"Security Underground" report and Nanos poll show how to finance groundwater mapping and monitoring
TORONTO, May 28, 2015 /CNW/ - With climate change as a backdrop, Canadian governments and companies need to adopt a new royalty system to pay for critically-needed groundwater mapping and monitoring to ensure these resources are conserved for public use now and into the future.
Several of Canada's leading water experts and users gathered in Toronto on May 28, 2015 at a symposium convened by the University of Toronto's Munk School of Global Affairs Program on Water Issues to discuss how to increase funding needed to protect Canada's groundwater. Speakers included Ralph Pentland, former principal author of Canada's Federal Water Policy, David McLaughlin, former President and CEO of the National Roundtable on the Environment and the Economy, Ian Binnie, former Canadian Supreme Court Justice, a representative of Nestlé Waters Canada, and senior water protection agency officials from the provinces of Ontario, Alberta and Saskatchewan. They critiqued the current approach to managing groundwater in Canada and mapped out a path to improved sustainability of the resource.
McLaughlin noted in his new policy report, Security Underground: Financing Groundwater Mapping and Monitoring in Canada that "groundwater is Canada's hidden natural resource, but the importance of this resource to our environment, health, and economy is neither understood nor appreciated. It is a fundamentally important natural resource with over 10 million Canadians depending on it for their domestic use. It is critical to the health of many streams and wetlands and many economic sectors, particularly agriculture, depend on access to groundwater to sustain their operations".
He noted that huge amounts of groundwater are given away to private users for little to nothing in terms of fees, licenses, rents or royalties. And too often, in resource development projects, mapping and monitoring the quantity and quality of groundwater is done after the fact. This is taking place in a time when stress on groundwater is increasing due to population growth and urbanization, resource development (particularly in the energy sector), climate change impacts, agricultural intensification and practices, and contaminated sites. These stresses mean that local groundwater supplies can unknowingly be at risk.
Despite its social, environmental and economic importance, the cornerstone of groundwater protection – mapping and monitoring – is woefully underfunded in this country. "It is clear that we need a new approach on funding groundwater mapping and monitoring", said McLaughlin "based on a dedicated royalty system that respects both the public interest and private needs."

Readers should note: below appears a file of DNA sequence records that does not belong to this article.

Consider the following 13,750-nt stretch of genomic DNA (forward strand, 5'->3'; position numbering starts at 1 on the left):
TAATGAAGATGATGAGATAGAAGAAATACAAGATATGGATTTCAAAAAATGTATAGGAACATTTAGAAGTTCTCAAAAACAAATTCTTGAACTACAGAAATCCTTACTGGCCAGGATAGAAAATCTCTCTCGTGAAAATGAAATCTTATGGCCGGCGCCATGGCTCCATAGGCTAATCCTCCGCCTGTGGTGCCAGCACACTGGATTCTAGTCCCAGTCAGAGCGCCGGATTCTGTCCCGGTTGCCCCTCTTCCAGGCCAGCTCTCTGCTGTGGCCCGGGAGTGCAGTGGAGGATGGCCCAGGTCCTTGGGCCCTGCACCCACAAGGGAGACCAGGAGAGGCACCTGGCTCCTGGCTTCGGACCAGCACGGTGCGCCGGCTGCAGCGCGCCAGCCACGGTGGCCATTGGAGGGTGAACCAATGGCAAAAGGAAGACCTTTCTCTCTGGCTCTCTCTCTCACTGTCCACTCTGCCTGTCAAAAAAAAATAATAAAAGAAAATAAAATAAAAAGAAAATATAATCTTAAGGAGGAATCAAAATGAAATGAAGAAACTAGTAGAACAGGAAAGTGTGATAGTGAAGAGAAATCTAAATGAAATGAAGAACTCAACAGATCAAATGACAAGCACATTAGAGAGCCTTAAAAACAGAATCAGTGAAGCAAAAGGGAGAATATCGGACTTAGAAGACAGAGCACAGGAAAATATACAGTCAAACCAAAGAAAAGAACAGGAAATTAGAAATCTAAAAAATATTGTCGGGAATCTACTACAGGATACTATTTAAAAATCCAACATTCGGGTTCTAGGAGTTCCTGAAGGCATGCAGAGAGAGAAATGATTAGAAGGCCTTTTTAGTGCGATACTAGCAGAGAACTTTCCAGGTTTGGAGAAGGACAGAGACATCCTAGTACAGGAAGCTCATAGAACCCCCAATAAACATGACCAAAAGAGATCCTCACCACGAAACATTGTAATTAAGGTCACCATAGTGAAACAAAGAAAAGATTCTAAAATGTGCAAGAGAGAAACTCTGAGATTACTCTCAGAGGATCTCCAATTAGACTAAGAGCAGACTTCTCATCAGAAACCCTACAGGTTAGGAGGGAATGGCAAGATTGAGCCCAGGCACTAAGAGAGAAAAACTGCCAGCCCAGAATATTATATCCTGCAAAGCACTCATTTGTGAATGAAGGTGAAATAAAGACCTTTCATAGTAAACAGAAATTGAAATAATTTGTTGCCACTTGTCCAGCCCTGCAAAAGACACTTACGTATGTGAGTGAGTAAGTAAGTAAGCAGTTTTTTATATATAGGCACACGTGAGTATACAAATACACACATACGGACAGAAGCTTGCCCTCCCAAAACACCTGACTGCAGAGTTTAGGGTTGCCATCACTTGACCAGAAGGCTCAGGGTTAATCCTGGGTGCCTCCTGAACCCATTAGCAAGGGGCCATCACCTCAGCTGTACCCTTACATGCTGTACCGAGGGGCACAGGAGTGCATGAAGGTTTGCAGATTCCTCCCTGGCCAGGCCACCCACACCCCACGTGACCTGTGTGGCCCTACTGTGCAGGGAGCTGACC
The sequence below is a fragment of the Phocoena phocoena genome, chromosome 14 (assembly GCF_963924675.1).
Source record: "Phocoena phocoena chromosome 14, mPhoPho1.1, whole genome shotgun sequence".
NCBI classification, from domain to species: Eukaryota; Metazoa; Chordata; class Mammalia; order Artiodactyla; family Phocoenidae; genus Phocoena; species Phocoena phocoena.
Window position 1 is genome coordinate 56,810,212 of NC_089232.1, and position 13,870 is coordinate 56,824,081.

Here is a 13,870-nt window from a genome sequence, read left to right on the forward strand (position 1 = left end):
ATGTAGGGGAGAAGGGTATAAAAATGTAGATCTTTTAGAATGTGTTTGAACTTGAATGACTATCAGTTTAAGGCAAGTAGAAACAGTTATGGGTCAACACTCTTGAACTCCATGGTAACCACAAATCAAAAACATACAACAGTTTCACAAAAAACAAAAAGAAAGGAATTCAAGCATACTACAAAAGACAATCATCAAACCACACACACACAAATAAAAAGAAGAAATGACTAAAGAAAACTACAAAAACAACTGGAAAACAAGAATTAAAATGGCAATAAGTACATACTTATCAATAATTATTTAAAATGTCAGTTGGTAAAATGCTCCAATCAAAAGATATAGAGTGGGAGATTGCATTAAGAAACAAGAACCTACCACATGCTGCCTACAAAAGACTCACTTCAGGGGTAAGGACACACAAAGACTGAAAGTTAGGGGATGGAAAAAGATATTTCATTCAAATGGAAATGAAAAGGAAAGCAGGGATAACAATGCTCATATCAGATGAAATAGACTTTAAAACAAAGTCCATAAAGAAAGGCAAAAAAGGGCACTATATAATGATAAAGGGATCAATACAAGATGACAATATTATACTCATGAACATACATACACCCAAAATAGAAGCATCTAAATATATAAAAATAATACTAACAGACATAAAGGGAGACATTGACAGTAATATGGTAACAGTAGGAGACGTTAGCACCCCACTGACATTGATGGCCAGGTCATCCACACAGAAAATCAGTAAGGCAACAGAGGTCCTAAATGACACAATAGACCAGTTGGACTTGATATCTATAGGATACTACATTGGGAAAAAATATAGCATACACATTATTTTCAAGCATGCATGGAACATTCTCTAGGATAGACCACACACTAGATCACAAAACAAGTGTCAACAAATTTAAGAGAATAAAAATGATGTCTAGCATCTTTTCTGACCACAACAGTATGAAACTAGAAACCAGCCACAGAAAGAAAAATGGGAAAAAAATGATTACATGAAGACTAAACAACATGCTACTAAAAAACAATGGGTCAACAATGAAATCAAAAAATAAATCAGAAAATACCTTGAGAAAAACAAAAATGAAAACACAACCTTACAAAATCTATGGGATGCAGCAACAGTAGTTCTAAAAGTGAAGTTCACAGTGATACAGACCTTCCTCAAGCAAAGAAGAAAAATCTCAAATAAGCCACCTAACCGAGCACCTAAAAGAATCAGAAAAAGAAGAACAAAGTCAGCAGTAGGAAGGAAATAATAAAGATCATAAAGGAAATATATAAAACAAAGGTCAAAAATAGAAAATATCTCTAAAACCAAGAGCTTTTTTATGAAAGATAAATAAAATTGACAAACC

A keynote paper by Ralph Pentland argued that Canada needs to adopt "something akin to a public trust law" to guide government policy and judicial decisions on groundwater management. "The essence of public trust law is to preserve public access to important resources such as groundwater, and conserve these resources for the use of the public now and into the future", said Pentland.
Importantly, the symposium included release of a Nanos poll commissioned by the Munk School's Program on Water Issues that explored Canadians' views on groundwater. The poll reveals that 96% of Canadians think it is important that groundwater use remain sustainable and not be exhausted by overuse, 81% think it is important that public access to groundwater be given priority over private access, and 78% are opposed to private companies taking as much groundwater as they need to run their businesses at no cost to them. Fully 92% of Canadians think it is important that there be more investment in groundwater mapping and monitoring, 90% want private users to contribute to paying for this, and 53% believe that the investment in groundwater mapping and monitoring should come from a combination of more government funding and more private company payments through water royalties.
"We can achieve secure, stable funding for groundwater mapping and monitoring," said McLaughlin, "but we can only do this by implementing new financing systems that include water royalties on corporate groundwater users and dedicated government funding."
Background papers, the Nanos poll, and the webcast of today's panel can be found at http://powi.ca
SOURCE Program on Water Issues, Munk School, University of Toronto
Image with caption: "Figure 1 - Percentage of Canadians Dependent on Groundwater (CNW Group/Program on Water Issues, Munk School, University of Toronto)". Image available at: http://photos.newswire.ca/images/download/20150528_C8231_PHOTO_EN_17131.jpg
For further information: Adèle Hurley, Program on Water Issues, firstname.lastname@example.org, 416-946-8919